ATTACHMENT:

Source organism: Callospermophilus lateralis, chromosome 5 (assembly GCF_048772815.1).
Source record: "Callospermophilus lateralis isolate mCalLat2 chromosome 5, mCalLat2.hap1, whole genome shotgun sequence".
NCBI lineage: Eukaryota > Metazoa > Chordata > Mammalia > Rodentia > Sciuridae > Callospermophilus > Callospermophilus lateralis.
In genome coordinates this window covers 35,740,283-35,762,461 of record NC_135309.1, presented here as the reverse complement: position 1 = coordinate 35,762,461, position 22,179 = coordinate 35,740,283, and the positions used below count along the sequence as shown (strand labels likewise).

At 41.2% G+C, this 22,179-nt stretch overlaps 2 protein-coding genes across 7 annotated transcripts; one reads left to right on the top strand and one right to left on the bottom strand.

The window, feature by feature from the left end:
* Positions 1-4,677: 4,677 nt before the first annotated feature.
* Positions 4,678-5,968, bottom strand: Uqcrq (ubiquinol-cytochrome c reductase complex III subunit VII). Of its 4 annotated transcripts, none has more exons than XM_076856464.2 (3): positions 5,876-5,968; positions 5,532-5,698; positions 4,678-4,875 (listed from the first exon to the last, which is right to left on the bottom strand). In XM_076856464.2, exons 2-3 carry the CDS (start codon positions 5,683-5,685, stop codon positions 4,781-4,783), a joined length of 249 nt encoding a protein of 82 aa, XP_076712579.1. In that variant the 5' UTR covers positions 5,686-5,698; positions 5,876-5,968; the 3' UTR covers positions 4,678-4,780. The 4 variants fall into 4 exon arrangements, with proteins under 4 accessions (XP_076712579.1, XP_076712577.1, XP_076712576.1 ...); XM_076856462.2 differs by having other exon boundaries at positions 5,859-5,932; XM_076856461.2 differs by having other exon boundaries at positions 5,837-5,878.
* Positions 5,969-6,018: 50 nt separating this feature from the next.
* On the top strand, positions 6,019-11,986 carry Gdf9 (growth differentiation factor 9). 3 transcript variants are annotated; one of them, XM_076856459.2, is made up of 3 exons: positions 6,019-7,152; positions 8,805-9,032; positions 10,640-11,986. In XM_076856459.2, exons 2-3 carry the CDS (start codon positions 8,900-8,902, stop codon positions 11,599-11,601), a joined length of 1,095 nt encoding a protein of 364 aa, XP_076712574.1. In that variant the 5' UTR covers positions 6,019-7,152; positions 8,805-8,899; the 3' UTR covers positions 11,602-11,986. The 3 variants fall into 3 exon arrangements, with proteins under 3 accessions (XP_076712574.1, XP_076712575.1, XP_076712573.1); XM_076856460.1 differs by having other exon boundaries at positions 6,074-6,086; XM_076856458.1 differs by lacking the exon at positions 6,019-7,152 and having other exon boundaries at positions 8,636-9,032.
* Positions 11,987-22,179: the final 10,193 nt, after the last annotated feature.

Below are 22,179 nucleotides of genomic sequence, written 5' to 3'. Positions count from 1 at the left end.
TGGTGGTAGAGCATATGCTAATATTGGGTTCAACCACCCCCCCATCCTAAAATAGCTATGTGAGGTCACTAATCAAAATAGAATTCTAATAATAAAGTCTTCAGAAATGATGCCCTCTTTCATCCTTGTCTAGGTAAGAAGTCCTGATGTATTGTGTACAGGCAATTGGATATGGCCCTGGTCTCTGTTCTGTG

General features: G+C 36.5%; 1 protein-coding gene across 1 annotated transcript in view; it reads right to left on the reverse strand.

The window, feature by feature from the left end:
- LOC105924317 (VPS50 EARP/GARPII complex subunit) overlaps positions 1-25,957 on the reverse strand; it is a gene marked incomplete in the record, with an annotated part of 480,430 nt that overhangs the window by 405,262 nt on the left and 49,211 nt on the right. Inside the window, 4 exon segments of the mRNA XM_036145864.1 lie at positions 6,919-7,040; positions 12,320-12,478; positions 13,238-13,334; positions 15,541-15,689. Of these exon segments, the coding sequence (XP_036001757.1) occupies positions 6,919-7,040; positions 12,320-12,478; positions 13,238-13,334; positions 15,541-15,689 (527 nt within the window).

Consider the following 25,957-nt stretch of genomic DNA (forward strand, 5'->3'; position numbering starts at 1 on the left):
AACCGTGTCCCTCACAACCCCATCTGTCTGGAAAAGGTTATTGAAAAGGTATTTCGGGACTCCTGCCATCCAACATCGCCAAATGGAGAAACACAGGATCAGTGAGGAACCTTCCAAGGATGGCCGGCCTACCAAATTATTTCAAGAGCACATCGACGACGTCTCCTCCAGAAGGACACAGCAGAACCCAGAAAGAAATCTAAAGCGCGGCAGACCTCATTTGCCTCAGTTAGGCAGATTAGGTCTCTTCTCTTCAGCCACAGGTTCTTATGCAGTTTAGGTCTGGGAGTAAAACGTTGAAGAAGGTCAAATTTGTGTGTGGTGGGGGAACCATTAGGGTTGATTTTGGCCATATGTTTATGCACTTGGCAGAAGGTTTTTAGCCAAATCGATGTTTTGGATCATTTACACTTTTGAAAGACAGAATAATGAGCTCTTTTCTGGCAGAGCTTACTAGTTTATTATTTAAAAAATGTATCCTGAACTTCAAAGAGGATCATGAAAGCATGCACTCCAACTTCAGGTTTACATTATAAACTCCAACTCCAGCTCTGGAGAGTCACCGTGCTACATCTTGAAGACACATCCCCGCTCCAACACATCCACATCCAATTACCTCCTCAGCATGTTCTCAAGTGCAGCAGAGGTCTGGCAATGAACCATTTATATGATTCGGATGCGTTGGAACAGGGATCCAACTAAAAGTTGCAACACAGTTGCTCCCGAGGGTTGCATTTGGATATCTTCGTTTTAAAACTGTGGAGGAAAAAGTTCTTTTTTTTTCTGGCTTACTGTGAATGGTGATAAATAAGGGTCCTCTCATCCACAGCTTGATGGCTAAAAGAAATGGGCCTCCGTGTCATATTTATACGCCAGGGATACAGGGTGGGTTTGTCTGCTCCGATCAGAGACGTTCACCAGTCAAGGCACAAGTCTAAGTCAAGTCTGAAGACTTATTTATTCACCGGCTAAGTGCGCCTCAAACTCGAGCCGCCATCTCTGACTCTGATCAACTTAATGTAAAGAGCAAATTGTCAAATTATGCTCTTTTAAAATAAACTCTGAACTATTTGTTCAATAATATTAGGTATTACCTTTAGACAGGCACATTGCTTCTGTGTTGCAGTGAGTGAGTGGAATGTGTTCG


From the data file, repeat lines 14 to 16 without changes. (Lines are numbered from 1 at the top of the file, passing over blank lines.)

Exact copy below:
General features: G+C 36.5%; 1 protein-coding gene across 1 annotated transcript in view; it reads right to left on the reverse strand.

The window, feature by feature from the left end:
- LOC105924317 (VPS50 EARP/GARPII complex subunit) overlaps positions 1-25,957 on the reverse strand; it is a gene marked incomplete in the record, with an annotated part of 480,430 nt that overhangs the window by 405,262 nt on the left and 49,211 nt on the right. Inside the window, 4 exon segments of the mRNA XM_036145864.1 lie at positions 6,919-7,040; positions 12,320-12,478; positions 13,238-13,334; positions 15,541-15,689. Of these exon segments, the coding sequence (XP_036001757.1) occupies positions 6,919-7,040; positions 12,320-12,478; positions 13,238-13,334; positions 15,541-15,689 (527 nt within the window).